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Dynamic Ageing Recipe: Hummus with Spicy Tomato Jam and Black Olives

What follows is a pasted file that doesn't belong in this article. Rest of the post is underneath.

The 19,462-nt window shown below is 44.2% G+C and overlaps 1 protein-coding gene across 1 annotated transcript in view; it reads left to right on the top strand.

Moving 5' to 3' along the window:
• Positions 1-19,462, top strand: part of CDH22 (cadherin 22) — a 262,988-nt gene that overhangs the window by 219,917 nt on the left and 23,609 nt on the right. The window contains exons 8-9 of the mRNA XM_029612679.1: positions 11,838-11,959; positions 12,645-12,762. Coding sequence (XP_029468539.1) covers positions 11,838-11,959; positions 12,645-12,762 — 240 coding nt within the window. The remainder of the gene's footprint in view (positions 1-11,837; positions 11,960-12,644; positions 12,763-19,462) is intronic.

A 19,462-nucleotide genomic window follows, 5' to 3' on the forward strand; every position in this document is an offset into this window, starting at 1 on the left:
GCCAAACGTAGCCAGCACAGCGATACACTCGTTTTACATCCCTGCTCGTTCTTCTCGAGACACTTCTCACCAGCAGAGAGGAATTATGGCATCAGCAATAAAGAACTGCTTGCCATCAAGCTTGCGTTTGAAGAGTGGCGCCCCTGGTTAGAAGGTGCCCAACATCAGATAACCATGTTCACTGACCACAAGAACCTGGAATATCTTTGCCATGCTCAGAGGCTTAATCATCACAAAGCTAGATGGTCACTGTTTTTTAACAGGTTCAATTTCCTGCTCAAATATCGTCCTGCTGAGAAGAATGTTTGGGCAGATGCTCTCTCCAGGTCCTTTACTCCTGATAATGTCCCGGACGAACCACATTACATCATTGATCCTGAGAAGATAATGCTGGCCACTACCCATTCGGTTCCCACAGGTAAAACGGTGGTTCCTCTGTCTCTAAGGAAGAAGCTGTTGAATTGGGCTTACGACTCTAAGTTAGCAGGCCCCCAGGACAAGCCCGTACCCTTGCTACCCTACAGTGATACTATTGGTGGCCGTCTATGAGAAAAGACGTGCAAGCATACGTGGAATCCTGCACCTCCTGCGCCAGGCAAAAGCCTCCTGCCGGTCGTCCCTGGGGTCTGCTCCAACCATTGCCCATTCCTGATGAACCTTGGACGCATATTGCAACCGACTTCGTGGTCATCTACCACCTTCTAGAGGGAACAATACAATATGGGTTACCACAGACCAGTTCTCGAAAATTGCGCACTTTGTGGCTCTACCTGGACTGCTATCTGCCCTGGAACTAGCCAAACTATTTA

An memorable dinner at Greens Restaurant in San Francisco several years ago encouraged me to take a look at their menu online every so often, to see what they are serving this season, what new ideas they have come up with, and generally to catch up on the Californian vegetarian and plant-powered scene. One dish on a recent lunch menu attracted my attention: “hummous with grilled pita, spicy tomato jam and olives”. Not particularly original, exciting or different, but oh so evocative - the absolute simplicity of the description appealed to me and instantly brought to mind memories of sunny Mediterranean dishes, packed with flavour, redolent with herbs and garlic, and as far removed from the grey skies and drizzle outside my window as can be. I set out to create my own version of their hummus and the recipe below is the result. It is low on the effort scale, and although the jam takes time to cook down, there is little preparation involved. I serve both the hummus and jam warm, which I find it brings out all the aromas, but it is just as good at room temperature. I also like to add some sharp, natural coconut yoghurt on the side to balance the acidity/sweetness/earthiness. HUMMUS WITH SPICY TOMATO JAM AND BLACK OLIVES Serves 4 as part of a mezze selection or 2 as a lunch dish For the spicy tomato jam:- 45 ml/3 tbsp olive oil 175 g/6 oz red onions, peeled and coarsely chopped 2 garlic cloves, peeled and crushed 425 g/15 oz ripe tomatoes, skinned and coarsely chopped 30 ml/2 tbsp pomegranate molasses 2.5 ml/1/2 tsp smoked paprika or to taste Sea salt and freshly ground black pepper For the hummus:- 2 x 400 g/14 oz tins/cans chickpeas/garbanzos, drained and rinsed 1 fat garlic clove, peeled 60 ml/4 tbsp tahini 75 ml/5 tbsp olive oil 1 lemon, juiced Sea salt and freshly ground black pepper For the chickpeas/garbanzos:- 25 g/1 oz red onions, peeled and finely chopped 15 g/1/2 oz red chilli, as mild or as hot as you like, deseeded and finely sliced 1 garlic clove, peeled and crushed 30 ml/2 tbsp olive oil 10 g/1/3 oz fresh coriander/cilantro, coarsely chopped Squeeze of fresh lemon juice Fine sea salt and freshly ground black pepper 50 g/2 oz pitted/stoned black olives, halved Natural coconut or soya yoghurt, seasoned, to serve (optional) Pita bread, warmed, to serve (optional) Start off with the jam as it needs to cook down. Heat the oil in a frying pan, add the onions and garlic and cook gently, stirring often, until golden. Mix in the tomatoes, molasses, paprika and some seasoning, turn the heat right down and leave it to reduce until most of the moisture has evaporated. Check and adjust the seasoning and spiciness. The jam can be prepared several days in advance and reheated. Set aside approximately one quarter of the chickpeas. Put the remainder in a small saucepan with just enough water to cover, bring to the boil and simmer for 15 minutes. Drain and place in a food processor or blender. Add the garlic, tahini, olive oil, one tablespoon of lemon juice and some seasoning, and blend until smooth – if it is too thick and solid, add just enough warm water to achieve a soft, creamy but not sloppy consistency. Taste and adjust the sharpness, adding more lemon juice if the flavour needs brightening. While the chickpeas are cooking, gently mix together the reserved chickpeas, red onions, chilli, garlic, olive oil, coriander, a good squeeze of fresh lemon juice and some seasoning. Spread the warm hummus out on a large plate, spoon the chickpeas over the top, sprinkle with olives and add a good dollop of tomato jam. Serve immediately with the yoghurt and warm pita bread, and offer the remaining tomato jam on the side. And how does the dish fit into Dynamic Ageing? Well, chickpeas are full of fibre and protein and also provide Vitamin K, Vitamin B6, folate, iron, magnesium, manganese, zinc and selenium. Tomatoes? So rich in Vitamin C. Olives? Anti-inflammatory, good levels of healthy fatty acids, Vitamin E, Vitamin K and iron. Fresh coriander? Helps remove heavy metals from the body. Tahini? Sesame seeds offer zinc, selenium, copper, iron and Vitamins B6 and E. What a nutrient powerhouse!

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